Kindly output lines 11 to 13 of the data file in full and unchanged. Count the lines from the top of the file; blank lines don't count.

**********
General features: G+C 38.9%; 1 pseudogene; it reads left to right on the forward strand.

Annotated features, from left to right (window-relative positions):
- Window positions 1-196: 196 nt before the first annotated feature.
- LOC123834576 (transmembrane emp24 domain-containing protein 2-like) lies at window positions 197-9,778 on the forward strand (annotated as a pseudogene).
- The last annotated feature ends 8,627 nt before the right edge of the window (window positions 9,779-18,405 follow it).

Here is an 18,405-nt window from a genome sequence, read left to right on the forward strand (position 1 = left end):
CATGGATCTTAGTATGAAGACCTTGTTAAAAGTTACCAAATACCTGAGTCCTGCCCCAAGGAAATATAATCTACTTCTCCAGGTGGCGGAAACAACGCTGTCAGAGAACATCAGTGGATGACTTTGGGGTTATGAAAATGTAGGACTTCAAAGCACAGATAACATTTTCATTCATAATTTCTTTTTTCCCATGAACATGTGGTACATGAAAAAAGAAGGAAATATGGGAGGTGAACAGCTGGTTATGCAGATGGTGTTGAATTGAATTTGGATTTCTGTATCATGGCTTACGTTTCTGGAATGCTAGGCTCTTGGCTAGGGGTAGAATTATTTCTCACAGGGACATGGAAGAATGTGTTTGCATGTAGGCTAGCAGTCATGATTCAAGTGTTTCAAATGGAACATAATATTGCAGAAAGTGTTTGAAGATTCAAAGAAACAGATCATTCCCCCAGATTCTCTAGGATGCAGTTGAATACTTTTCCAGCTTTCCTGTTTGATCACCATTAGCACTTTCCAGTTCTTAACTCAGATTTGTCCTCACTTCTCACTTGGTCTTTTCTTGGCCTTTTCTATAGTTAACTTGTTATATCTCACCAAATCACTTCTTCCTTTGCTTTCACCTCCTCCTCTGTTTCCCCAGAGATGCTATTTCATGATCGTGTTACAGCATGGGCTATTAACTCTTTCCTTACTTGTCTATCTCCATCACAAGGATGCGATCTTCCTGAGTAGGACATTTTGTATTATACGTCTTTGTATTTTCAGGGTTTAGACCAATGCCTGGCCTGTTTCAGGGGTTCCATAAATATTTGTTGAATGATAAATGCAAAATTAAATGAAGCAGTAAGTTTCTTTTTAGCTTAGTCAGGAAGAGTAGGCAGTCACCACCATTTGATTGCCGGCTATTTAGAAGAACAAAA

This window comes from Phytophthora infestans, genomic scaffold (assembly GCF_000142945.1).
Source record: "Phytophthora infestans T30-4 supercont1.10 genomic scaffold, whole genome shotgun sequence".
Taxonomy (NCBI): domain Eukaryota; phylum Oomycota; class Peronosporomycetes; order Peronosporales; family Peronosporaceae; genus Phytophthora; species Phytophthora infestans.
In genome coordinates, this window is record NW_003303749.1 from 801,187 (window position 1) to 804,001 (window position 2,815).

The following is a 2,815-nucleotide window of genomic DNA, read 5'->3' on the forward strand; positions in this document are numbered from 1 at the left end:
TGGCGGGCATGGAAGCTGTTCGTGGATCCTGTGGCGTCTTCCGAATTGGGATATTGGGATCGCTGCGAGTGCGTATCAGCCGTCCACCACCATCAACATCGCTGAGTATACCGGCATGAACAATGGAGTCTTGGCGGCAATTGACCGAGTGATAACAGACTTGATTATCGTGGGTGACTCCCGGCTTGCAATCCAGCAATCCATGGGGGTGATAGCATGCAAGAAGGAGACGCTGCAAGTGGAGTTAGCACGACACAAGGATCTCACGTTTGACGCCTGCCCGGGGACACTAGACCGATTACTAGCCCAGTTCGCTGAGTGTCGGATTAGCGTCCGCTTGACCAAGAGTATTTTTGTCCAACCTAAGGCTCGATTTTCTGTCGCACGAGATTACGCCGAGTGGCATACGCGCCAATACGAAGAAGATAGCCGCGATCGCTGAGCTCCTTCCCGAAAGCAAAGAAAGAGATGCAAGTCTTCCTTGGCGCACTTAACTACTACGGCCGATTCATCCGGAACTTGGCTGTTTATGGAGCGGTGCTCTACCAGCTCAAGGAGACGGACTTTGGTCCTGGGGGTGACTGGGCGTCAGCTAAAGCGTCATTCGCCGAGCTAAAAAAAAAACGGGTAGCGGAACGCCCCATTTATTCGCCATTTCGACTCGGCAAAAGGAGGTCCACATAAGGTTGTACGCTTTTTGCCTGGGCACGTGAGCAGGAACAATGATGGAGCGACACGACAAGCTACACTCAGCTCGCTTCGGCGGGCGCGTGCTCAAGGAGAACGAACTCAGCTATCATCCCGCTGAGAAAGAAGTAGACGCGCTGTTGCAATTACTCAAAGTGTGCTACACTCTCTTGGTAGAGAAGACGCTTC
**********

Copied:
In genome coordinates, this window is record NW_003303749.1 from 801,187 (window position 1) to 804,001 (window position 2,815).

The following is a 2,815-nucleotide window of genomic DNA, read 5'->3' on the forward strand; positions in this document are numbered from 1 at the left end:
TGGCGGGCATGGAAGCTGTTCGTGGATCCTGTGGCGTCTTCCGAATTGGGATATTGGGATCGCTGCGAGTGCGTATCAGCCGTCCACCACCATCAACATCGCTGAGTATACCGGCATGAACAATGGAGTCTTGGCGGCAATTGACCGAGTGATAACAGACTTGATTATCGTGGGTGACTCCCGGCTTGCAATCCAGCAATCCATGGGGGTGATAGCATGCAAGAAGGAGACGCTGCAAGTGGAGTTAGCACGACACAAGGATCTCACGTTTGACGCCTGCCCGGGGACACTAGACCGATTACTAGCCCAGTTCGCTGAGTGTCGGATTAGCGTCCGCTTGACCAAGAGTATTTTTGTCCAACCTAAGGCTCGATTTTCTGTCGCACGAGATTACGCCGAGTGGCATACGCGCCAATACGAAGAAGATAGCCGCGATCGCTGAGCTCCTTCCCGAAAGCAAAGAAAGAGATGCAAGTCTTCCTTGGCGCACTTAACTACTACGGCCGATTCATCCGGAACTTGGCTGTTTATGGAGCGGTGCTCTACCAGCTCAAGGAGACGGACTTTGGTCCTGGGGGTGACTGGGCGTCAGCTAAAGCGTCATTCGCCGAGCTAAAAAAAAAACGGGTAGCGGAACGCCCCATTTATTCGCCATTTCGACTCGGCAAAAGGAGGTCCACATAAGGTTGTACGCTTTTTGCCTGGGCACGTGAGCAGGAACAATGATGGAGCGACACGACAAGCTACACTCAGCTCGCTTCGGCGGGCGCGTGCTCAAGGAGAACGAACTCAGCTATCATCCCGCTGAGAAAGAAGTAGACGCGCTGTTGCAATTACTCAAAGTGTGCTACACTCTCTTGGTAGAGAAGACGCTTC